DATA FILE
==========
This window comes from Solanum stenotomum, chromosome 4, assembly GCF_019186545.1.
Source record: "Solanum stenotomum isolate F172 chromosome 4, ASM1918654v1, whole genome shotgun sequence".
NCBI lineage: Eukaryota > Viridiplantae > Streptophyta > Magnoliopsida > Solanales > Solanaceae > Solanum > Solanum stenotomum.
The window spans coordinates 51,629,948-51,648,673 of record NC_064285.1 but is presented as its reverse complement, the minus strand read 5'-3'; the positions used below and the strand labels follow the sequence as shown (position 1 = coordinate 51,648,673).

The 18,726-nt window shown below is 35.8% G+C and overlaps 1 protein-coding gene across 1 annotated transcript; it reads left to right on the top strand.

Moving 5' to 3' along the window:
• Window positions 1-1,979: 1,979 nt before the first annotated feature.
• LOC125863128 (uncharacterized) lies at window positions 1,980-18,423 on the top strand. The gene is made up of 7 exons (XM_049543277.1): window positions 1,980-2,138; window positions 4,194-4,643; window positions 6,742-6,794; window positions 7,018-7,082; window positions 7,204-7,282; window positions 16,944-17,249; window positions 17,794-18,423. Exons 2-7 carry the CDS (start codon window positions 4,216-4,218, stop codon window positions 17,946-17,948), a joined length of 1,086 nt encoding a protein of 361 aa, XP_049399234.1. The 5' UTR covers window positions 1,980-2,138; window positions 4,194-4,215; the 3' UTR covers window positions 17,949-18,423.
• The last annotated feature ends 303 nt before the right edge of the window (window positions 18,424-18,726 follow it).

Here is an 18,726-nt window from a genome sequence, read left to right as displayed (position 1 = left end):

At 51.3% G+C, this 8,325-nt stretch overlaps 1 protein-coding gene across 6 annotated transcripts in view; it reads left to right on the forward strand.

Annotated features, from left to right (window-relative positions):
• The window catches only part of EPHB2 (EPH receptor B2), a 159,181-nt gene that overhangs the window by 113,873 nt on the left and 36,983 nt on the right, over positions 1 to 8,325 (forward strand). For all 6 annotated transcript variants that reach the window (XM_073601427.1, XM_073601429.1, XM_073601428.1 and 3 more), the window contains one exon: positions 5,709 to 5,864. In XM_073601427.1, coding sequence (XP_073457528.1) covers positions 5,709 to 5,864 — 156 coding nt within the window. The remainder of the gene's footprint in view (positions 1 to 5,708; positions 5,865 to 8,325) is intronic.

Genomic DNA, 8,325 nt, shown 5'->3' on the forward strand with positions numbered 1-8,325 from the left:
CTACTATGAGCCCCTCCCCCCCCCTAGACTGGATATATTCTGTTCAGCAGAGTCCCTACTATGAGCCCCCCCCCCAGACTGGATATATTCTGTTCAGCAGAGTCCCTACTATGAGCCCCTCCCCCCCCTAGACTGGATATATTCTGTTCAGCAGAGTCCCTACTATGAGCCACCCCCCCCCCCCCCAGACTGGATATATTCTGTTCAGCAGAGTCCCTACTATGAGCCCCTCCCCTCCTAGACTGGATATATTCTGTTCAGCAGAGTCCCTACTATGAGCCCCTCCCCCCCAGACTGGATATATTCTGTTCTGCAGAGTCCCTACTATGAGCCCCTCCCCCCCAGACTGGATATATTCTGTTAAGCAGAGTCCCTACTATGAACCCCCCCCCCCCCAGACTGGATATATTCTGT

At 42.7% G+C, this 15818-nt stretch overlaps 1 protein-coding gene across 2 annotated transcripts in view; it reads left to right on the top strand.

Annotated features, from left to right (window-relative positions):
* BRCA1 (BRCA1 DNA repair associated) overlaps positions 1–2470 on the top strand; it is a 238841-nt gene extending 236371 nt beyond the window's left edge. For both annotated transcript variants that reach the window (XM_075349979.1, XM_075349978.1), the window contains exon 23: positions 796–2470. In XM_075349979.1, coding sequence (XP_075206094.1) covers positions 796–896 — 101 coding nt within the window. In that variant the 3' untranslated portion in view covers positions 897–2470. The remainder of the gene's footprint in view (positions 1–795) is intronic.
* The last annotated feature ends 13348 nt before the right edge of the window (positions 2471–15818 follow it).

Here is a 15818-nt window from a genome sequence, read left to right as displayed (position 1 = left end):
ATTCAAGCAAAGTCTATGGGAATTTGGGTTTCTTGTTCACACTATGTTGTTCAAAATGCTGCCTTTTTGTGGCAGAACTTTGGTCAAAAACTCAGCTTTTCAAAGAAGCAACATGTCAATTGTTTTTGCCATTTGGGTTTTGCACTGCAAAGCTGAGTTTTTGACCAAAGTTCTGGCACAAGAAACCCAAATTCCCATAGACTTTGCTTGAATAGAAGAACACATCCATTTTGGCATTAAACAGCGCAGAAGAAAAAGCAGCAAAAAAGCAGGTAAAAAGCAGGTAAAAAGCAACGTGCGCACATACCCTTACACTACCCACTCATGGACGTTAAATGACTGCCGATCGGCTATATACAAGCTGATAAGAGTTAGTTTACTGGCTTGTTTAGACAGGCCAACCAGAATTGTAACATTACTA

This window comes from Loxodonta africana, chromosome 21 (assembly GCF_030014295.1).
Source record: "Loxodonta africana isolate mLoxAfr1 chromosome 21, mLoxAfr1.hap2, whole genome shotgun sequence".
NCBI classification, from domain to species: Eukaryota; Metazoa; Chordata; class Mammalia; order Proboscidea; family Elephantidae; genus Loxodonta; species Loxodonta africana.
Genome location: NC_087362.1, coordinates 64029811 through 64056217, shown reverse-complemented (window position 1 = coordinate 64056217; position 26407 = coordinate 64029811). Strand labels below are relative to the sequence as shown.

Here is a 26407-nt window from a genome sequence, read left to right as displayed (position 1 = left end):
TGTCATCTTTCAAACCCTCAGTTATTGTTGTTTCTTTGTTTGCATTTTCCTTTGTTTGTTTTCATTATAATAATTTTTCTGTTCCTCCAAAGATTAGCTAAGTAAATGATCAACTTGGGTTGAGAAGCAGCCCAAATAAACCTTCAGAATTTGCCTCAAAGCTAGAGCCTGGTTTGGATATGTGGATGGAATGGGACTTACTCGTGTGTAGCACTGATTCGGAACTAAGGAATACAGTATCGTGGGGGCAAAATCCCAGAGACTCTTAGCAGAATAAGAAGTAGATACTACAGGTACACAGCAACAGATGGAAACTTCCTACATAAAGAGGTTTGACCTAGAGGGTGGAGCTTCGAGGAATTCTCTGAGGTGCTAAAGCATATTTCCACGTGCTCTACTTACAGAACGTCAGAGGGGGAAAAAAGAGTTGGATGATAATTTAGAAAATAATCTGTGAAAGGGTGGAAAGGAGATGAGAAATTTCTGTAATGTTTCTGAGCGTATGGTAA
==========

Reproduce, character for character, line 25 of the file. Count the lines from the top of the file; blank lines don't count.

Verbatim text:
Genome location: NC_087362.1, coordinates 64029811 through 64056217, shown reverse-complemented (window position 1 = coordinate 64056217; position 26407 = coordinate 64029811). Strand labels below are relative to the sequence as shown.